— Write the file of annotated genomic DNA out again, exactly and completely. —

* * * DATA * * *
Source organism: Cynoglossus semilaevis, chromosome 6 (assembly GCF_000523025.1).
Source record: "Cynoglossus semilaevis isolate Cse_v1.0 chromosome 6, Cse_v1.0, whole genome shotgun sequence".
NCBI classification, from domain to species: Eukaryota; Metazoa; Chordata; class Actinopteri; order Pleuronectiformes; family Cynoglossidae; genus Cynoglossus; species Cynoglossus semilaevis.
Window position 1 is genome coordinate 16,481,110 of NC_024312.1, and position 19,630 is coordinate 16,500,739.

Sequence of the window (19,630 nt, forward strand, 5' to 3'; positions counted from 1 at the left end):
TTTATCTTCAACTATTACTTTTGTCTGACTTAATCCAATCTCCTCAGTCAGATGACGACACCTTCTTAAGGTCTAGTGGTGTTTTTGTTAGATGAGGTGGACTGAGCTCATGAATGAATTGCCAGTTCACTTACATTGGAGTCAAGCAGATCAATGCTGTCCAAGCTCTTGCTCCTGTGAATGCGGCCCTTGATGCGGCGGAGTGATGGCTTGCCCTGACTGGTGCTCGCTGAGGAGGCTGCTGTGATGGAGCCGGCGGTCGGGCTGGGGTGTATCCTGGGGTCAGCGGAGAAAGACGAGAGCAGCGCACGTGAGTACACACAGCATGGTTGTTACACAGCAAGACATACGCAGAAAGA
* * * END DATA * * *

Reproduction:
Source organism: Cynoglossus semilaevis, chromosome 6 (assembly GCF_000523025.1).
Source record: "Cynoglossus semilaevis isolate Cse_v1.0 chromosome 6, Cse_v1.0, whole genome shotgun sequence".
NCBI classification, from domain to species: Eukaryota; Metazoa; Chordata; class Actinopteri; order Pleuronectiformes; family Cynoglossidae; genus Cynoglossus; species Cynoglossus semilaevis.
Window position 1 is genome coordinate 16,481,110 of NC_024312.1, and position 19,630 is coordinate 16,500,739.

Sequence of the window (19,630 nt, forward strand, 5' to 3'; positions counted from 1 at the left end):
TTTATCTTCAACTATTACTTTTGTCTGACTTAATCCAATCTCCTCAGTCAGATGACGACACCTTCTTAAGGTCTAGTGGTGTTTTTGTTAGATGAGGTGGACTGAGCTCATGAATGAATTGCCAGTTCACTTACATTGGAGTCAAGCAGATCAATGCTGTCCAAGCTCTTGCTCCTGTGAATGCGGCCCTTGATGCGGCGGAGTGATGGCTTGCCCTGACTGGTGCTCGCTGAGGAGGCTGCTGTGATGGAGCCGGCGGTCGGGCTGGGGTGTATCCTGGGGTCAGCGGAGAAAGACGAGAGCAGCGCACGTGAGTACACACAGCATGGTTGTTACACAGCAAGACATACGCAGAAAGA